Here is another difference between the current e-music world, which, yes - will probably eventually replace cds (and maybe record companies) altogether, and the coming e-book world:
Kids today really don't listen to what we old guys remember as "albums" - they buy individual songs, things approximately 3 minutes long. And what do they cost? - a buck? (I don't know - I don't have an ipod or similar device)
There is no corresponding comparison in books. Will people buy one chapter of the new Stephen King ebook on Amazon? No- they'll have to buy a whole book, which will take many, many hours to consume, not 3 minutes. And they'll have to pay far more than a buck.
So, it's still a commitment and a "real" investment. It's not quick and disposable, or, at least AS quick and disposable.
So does this mean there will still be a place for real books made with paper and glue? - Eventually probably not. But I don't think the transformation will be as quick as it has been and will be for music.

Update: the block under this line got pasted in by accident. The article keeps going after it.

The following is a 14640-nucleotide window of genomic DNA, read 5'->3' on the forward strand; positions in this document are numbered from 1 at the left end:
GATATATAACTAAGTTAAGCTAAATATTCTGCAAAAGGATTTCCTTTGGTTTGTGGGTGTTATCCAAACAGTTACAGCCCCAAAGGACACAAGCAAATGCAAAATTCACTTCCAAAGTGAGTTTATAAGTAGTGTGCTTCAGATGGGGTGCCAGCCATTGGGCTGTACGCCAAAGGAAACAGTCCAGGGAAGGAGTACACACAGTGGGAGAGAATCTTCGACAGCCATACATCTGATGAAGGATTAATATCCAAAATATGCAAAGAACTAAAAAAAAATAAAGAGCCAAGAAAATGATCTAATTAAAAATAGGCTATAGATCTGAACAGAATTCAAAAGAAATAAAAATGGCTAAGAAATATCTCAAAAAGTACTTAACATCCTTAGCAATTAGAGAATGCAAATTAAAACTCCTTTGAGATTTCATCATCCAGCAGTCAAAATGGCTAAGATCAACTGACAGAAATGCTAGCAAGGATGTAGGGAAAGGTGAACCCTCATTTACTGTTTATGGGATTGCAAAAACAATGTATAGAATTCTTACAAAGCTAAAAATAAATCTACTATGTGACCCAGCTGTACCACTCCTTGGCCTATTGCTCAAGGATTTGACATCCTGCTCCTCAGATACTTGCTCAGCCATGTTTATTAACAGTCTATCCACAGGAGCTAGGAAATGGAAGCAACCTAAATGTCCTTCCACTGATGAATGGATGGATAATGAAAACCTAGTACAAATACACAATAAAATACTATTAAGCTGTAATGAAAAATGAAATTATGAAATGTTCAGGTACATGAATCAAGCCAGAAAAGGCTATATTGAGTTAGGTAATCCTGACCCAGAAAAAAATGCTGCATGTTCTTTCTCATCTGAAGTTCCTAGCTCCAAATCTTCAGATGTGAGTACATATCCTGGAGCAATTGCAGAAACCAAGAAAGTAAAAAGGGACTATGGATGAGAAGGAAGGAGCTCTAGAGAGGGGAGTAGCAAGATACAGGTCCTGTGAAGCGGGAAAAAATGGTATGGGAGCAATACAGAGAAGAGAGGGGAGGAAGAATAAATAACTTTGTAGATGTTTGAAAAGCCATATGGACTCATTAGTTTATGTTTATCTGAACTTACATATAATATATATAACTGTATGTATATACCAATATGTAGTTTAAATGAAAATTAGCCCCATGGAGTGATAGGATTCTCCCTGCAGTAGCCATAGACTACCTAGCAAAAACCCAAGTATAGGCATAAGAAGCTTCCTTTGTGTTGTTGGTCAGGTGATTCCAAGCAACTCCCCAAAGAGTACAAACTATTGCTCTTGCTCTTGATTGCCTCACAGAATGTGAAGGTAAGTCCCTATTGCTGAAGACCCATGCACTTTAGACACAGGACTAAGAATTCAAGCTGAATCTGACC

>No e-reader, whether it be the Nook or Kindle, will corner the book market like the iPod did for music.
The iPod allowed me to take my current collection of cds/lps/music and store them on the iPod at no additional cost except the time to "rip" the cds to the computer.
eBook readers do NOT allow me to take my 2000+ book collection and store them on my eBook reader. I have to *purchase* every book I want to store on my eBook reader.
Will I repurchase all 2000 books again just to store them on a Nook? No way. That's crazy.
And there's the difference. Unless someone offers electronic versions of each of your current "real" novels, for nothing, then there's no way any eBook reader will capture the market like the iPod.
Today's teenagers may begin to build their collections electronically, but anyone with a current collection is not about to change horses mid-stream.
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